While these differ from person to person, side effects may include physical effects such as tremors, muscle twitches, raised blood pressure, raised body temperature, nausea, fast/irregular heartbeat, decreased appetite, and/or constricted blood vessels. 

Psychological and emotional side effects may include restlessness, irritability, paranoia, sensitivity to light, sound, and touch, extended wakefulness, and/or aggressive behavior. 

Both the high and the short-term side effects of cocaine use pass quickly and can lead the user to use many times over a short period. Users may get high, then use repeatedly within a span of just a few hours. 

A single dose of cocaine produces a high that lasts for an hour or less – sometimes, the high can be as short as a few minutes. Many people who use cocaine take their next dose the moment they feel their previous high beginning to fade. This behavior can continue for several hours or even days. Using repeatedly for a period of time can result in a crash, during which the user feels depressed, anxious, and fatigued. 

When the body and brain are coming down from several hours or several days of a cocaine binge, the body is not only exhausted from processing cocaine – it’s also exhausted from the lack of sleep experienced during cocaine use. Basic levels of functioning may feel nearly impossible as the body recovers and works to get back to normal during a crash.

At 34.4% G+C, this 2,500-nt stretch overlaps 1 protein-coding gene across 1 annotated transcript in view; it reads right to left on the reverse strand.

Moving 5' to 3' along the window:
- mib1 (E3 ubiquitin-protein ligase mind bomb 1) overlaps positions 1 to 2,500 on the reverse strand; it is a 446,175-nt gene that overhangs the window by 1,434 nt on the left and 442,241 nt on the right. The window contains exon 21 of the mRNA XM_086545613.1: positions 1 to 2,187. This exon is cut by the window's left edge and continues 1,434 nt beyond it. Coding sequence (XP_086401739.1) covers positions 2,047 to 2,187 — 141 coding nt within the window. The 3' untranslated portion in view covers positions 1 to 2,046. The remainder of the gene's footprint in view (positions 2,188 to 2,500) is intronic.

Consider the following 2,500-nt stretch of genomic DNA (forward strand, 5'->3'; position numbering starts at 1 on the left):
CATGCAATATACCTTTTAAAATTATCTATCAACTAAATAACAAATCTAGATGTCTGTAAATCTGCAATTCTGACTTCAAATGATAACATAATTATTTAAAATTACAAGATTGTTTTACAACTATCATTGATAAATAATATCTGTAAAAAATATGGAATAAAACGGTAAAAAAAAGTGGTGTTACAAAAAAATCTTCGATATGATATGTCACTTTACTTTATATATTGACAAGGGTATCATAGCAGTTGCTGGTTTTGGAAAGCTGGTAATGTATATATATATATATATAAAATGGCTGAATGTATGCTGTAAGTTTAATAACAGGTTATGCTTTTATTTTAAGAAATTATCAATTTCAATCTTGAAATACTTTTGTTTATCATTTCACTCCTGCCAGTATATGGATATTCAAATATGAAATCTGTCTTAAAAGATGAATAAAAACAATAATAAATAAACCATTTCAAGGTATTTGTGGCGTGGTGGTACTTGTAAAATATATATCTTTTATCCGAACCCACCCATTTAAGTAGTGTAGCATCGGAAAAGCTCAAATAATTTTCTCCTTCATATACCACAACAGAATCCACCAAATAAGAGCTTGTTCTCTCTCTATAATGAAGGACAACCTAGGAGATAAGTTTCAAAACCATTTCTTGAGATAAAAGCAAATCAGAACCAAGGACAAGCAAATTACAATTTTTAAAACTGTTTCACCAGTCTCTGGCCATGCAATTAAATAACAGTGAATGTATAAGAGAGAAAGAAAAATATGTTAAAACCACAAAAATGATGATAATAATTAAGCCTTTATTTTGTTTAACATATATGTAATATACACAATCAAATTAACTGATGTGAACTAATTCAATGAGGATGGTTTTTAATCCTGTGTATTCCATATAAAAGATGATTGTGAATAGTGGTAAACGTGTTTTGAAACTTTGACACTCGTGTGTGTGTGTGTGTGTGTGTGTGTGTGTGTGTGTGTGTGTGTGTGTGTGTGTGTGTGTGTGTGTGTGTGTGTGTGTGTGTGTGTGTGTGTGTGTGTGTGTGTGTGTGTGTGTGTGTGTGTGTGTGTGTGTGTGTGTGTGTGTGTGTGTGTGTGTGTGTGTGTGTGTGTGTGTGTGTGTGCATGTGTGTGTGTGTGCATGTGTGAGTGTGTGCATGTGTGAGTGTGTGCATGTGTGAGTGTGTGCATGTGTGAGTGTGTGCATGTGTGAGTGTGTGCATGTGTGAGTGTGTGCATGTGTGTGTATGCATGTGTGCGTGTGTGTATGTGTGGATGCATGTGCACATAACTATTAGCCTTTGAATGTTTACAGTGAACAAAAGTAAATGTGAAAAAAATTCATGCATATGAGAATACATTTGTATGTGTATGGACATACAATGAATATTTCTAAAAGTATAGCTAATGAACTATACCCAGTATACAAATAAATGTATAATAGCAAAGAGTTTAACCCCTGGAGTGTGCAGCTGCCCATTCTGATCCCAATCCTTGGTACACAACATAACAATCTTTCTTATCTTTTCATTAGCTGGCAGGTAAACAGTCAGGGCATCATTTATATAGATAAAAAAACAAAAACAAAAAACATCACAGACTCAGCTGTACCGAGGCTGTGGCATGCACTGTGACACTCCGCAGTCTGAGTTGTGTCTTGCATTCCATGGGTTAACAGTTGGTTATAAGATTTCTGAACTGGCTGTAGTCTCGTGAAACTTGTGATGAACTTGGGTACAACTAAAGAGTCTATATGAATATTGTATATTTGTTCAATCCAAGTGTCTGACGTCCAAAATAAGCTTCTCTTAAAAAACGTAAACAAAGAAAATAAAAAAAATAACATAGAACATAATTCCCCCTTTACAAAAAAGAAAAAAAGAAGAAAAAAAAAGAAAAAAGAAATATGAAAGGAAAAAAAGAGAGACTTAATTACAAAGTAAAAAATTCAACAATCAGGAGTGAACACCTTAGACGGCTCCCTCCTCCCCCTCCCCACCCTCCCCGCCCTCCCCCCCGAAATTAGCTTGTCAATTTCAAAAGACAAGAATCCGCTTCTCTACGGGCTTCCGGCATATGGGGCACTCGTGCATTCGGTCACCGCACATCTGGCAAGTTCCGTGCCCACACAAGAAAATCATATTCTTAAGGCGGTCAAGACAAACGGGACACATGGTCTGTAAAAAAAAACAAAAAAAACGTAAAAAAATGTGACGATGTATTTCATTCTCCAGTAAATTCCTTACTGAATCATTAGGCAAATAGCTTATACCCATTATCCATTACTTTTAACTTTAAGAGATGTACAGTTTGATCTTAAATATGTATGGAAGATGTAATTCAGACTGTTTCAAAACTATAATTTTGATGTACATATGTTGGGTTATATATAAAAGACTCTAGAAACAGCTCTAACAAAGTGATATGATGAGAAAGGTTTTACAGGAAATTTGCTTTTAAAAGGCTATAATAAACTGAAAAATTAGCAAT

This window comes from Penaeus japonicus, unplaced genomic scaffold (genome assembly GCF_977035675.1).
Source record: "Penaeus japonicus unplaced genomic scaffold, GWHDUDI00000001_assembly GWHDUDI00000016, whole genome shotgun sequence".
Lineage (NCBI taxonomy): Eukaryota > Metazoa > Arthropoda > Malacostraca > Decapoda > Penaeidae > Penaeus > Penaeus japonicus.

Methods of Use

There are many different ways that people use cocaine. Some people inhale cocaine through the nose. The drug can also be taken orally, either by rubbing cocaine in powder form on the gums or by swallowing it. When the drug is crystallized into crack, or when cocaine is in freebase form, it can be smoked. Lastly, cocaine can be dissolved in water, heated, and then injected into a vein. Injecting cocaine and smoking crack are the fastest ways to create an intense high.4

Why Is Cocaine Addictive?

Cocaine changes the way the brain handles dopamine, a feel-good chemical. When cocaine is ingested, it stops the brain from getting rid of dopamine. Normally, when the brain gets a surge of dopamine (from activities like eating, having sex, listening to music, sleeping, etc.) it’s quickly processed. The good feeling associated with the positive action doesn’t last for long. Cocaine makes the feeling produced by dopamine last for a much longer time. 

Dopamine plays a role in emotions, motivation, and rewards. Long-term use of cocaine can cause changes in the brain that interfere with how dopamine is processed.5 This means that it can be difficult for people who have used cocaine for a long time to experience positive emotions on their own. 

Complications Associated With Cocaine Use